ITM: The craft beer segment is doing very well and is leading the growth of the beer category. What do you think are the main contributing factors to this?
JK: It all comes down to guest satisfaction. Craft beer is an affordable trade-up and has the flavor and variety that drinkers are looking for. Millennials are driving a lot of the growth, adopting craft beer just as their parents did with wine. As craft beer continues to improve in quality, guests continue to try new items across the category.
ITM: With all the growth, how do you recommend retailers optimize their beer offerings?
JK: When determining which brands to offer, it’s important that operators first look to lead brands that satisfy the most guests. The majority of craft beer drinkers have one or two go-to brands. For most retailers, a six-handle tap system will satisfy 90 percent of guests by offering a mass domestic light, an import, a domestic specialty, a craft, a seasonal craft and a local craft. It’s important to not only look at the brands being offered but also at how many beers are being offered. There is a point where having too many choices creates guest confusion and operational complexity, without adding anything to revenue.
JK: The good news for craft brewers and retailers is that we don’t see this growth slowing down anytime soon. Beer drinkers are trading up in greater numbers than ever before. Consumers’ palates are getting more and more sophisticated, and patrons are looking for a more interesting experience when choosing their drinks. One of the great things about being a craft brewer is the opportunity to experiment with new and exciting beers. Right now IPAs and seasonals are hot and we are also seeing more beers that are fruit forward, as well as beers that are brewed with some very unique spices.
ITM: Traditionally, people think about pairing food and wine but there has been a huge shift in this trend, as more consumers look to pair their food with beer. Why do you think this is?
JK: When I started hosting beer dinners twenty-eight years ago, food was heavily influenced by French and Northern Italian cuisine, which paired well with wine. Today we have such a variety of food choices that span the flavor spectrum and craft beer has the versatility to pair with all of them. Drinkers are looking beyond the wine list in restaurants across the country, knowing that many great meals pair better with a full-bodied beer like Samuel Adams Boston Lager® than with another cabernet.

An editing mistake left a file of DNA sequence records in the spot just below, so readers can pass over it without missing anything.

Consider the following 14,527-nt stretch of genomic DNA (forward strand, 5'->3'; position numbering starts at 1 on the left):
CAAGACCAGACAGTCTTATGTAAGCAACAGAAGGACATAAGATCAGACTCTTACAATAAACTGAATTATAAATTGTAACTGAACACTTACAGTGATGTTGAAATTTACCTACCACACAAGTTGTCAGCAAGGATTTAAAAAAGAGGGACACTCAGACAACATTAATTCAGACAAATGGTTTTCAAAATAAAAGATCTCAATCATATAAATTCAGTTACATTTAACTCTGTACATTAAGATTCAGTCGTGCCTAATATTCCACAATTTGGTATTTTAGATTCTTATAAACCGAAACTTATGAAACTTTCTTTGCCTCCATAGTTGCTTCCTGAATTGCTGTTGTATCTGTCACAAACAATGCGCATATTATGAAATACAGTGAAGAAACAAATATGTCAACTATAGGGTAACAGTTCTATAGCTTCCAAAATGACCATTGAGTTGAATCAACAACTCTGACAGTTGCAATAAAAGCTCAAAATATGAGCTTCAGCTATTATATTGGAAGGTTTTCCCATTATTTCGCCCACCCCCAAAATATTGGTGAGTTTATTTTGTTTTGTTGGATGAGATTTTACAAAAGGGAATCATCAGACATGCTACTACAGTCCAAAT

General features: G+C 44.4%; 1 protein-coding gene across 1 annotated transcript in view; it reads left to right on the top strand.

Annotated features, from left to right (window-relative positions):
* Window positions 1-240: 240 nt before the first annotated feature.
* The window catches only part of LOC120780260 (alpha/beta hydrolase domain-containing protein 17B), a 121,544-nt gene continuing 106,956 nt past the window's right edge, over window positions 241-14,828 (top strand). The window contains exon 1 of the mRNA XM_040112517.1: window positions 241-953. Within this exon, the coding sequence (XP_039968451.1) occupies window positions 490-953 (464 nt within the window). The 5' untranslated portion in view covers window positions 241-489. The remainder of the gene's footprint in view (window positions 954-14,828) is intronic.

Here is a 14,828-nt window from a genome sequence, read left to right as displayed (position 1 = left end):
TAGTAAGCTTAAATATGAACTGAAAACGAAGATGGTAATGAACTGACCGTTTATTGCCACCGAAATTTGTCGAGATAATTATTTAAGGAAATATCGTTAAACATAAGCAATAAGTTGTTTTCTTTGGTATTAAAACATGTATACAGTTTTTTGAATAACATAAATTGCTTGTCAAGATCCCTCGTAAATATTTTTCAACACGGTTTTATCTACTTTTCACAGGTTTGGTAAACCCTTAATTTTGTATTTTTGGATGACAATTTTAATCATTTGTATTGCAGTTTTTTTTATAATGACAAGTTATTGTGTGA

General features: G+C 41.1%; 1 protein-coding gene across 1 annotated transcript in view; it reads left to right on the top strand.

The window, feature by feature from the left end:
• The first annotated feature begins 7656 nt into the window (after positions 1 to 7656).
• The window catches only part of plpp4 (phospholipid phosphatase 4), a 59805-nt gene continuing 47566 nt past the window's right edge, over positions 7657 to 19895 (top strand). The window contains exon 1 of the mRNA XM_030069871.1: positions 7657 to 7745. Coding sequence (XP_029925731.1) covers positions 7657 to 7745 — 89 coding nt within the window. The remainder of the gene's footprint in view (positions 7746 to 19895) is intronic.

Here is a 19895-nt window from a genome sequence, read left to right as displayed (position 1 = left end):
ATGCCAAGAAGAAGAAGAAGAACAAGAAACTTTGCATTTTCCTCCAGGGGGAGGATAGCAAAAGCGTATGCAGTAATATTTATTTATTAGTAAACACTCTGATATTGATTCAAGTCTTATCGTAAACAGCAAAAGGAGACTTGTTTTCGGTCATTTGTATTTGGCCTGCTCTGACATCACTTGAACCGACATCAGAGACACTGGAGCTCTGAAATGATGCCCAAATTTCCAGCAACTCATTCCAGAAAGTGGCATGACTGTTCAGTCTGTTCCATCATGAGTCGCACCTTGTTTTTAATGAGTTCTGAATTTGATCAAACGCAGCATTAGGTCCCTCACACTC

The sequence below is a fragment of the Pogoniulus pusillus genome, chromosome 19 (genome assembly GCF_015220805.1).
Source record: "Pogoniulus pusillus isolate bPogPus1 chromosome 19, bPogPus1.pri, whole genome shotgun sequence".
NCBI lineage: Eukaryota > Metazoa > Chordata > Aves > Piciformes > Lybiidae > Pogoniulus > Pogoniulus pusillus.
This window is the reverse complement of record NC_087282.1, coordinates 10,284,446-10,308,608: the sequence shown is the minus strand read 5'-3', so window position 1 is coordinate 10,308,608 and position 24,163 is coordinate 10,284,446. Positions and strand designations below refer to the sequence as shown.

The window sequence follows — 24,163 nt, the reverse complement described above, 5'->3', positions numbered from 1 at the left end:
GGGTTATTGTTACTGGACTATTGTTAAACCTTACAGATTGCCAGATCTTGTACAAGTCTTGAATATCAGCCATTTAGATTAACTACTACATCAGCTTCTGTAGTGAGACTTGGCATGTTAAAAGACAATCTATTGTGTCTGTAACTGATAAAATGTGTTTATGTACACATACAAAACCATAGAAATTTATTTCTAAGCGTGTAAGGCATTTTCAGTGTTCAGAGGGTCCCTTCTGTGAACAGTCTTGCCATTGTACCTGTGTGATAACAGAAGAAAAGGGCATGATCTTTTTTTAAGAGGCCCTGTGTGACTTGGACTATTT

ITM: Can you tell us about some of the beer and food pairings that we will experience at this year’s Epcot client event?
JK: We have worked with the culinary team at EPCOT to show the versatility of the food and beer pairings and how they complement each other. Tonight, you will see Samuel Adams® Octoberfest paired with a slow-poached lobster tail with a creamy pumpkin risotto. The sweetness of the lobster is enhanced by the sweet and roasted malt character of the beer. We will also have a classic pairing of Samuel Adams Boston Lager being served with a pasture-raised prime tenderloin of beef with bleu cheese mashed potatoes and pinot noir demi-glace. We also have some great pairings with our Whitewater IPA, as well as New World and Thirteenth Hour, which are both from our Barrel Room Collection.
ITM: Chef Damon, what was it like working with Samuel Adams beers on these pairings?
Chef: I was excited to be a part of creating these beer and food pairings. The brewers have a vast knowledge that we were able to tap into, making it a fun and educational experience. With the wide range of flavor profiles of the Samuel Adams beers, we were able to create some fantastic pairings, like my personal favorite, the butter-poached lobster with Samuel Adams Octoberfest.
ITM: When creating food and beer pairings, what do you look for in a beer?
Chef: One thing we look for is contrast, to create balance. For example, hoppier beers will cut some of a food’s richness. We also look at characteristics that will complement the food, like a beer’s citrus notes, which match the flavors in many seafood dishes.
ITM: If you had to choose one food and beer pairing, what would it be?
JK: Boston Lager and beef. The upfront malt flavor matches the meat’s caramelized flavors, and its hoppy finish prepares the palate for the next bite.